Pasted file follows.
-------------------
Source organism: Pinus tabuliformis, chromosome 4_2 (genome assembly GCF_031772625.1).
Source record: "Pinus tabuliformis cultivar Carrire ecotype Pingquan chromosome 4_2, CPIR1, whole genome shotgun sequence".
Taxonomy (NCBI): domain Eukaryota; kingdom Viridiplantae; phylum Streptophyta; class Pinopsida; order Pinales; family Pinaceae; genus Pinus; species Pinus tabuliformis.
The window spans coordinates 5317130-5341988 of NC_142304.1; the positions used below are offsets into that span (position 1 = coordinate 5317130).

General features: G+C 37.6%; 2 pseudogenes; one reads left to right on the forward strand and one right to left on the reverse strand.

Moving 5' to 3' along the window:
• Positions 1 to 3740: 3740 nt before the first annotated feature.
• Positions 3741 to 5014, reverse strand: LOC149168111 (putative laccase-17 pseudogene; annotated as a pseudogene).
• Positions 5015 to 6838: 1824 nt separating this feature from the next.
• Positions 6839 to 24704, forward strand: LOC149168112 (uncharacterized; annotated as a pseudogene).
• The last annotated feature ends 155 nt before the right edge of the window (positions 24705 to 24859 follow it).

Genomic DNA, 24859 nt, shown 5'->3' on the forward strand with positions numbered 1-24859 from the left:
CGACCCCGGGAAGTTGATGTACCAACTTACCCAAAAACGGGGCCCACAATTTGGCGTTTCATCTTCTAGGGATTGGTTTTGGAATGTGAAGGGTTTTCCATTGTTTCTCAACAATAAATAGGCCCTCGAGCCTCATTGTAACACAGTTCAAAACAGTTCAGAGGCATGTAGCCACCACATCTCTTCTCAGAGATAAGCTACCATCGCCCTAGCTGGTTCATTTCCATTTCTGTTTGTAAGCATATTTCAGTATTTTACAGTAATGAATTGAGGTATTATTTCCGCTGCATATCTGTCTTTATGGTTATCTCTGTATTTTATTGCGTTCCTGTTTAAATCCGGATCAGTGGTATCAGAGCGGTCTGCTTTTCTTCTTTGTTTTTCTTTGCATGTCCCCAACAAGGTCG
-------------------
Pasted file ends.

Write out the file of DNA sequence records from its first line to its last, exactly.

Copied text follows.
Source organism: Pinus tabuliformis, chromosome 4_2 (genome assembly GCF_031772625.1).
Source record: "Pinus tabuliformis cultivar Carrire ecotype Pingquan chromosome 4_2, CPIR1, whole genome shotgun sequence".
Taxonomy (NCBI): domain Eukaryota; kingdom Viridiplantae; phylum Streptophyta; class Pinopsida; order Pinales; family Pinaceae; genus Pinus; species Pinus tabuliformis.
The window spans coordinates 5317130-5341988 of NC_142304.1; the positions used below are offsets into that span (position 1 = coordinate 5317130).

General features: G+C 37.6%; 2 pseudogenes; one reads left to right on the forward strand and one right to left on the reverse strand.

Moving 5' to 3' along the window:
• Positions 1 to 3740: 3740 nt before the first annotated feature.
• Positions 3741 to 5014, reverse strand: LOC149168111 (putative laccase-17 pseudogene; annotated as a pseudogene).
• Positions 5015 to 6838: 1824 nt separating this feature from the next.
• Positions 6839 to 24704, forward strand: LOC149168112 (uncharacterized; annotated as a pseudogene).
• The last annotated feature ends 155 nt before the right edge of the window (positions 24705 to 24859 follow it).

Genomic DNA, 24859 nt, shown 5'->3' on the forward strand with positions numbered 1-24859 from the left:
CGACCCCGGGAAGTTGATGTACCAACTTACCCAAAAACGGGGCCCACAATTTGGCGTTTCATCTTCTAGGGATTGGTTTTGGAATGTGAAGGGTTTTCCATTGTTTCTCAACAATAAATAGGCCCTCGAGCCTCATTGTAACACAGTTCAAAACAGTTCAGAGGCATGTAGCCACCACATCTCTTCTCAGAGATAAGCTACCATCGCCCTAGCTGGTTCATTTCCATTTCTGTTTGTAAGCATATTTCAGTATTTTACAGTAATGAATTGAGGTATTATTTCCGCTGCATATCTGTCTTTATGGTTATCTCTGTATTTTATTGCGTTCCTGTTTAAATCCGGATCAGTGGTATCAGAGCGGTCTGCTTTTCTTCTTTGTTTTTCTTTGCATGTCCCCAACAAGGTCG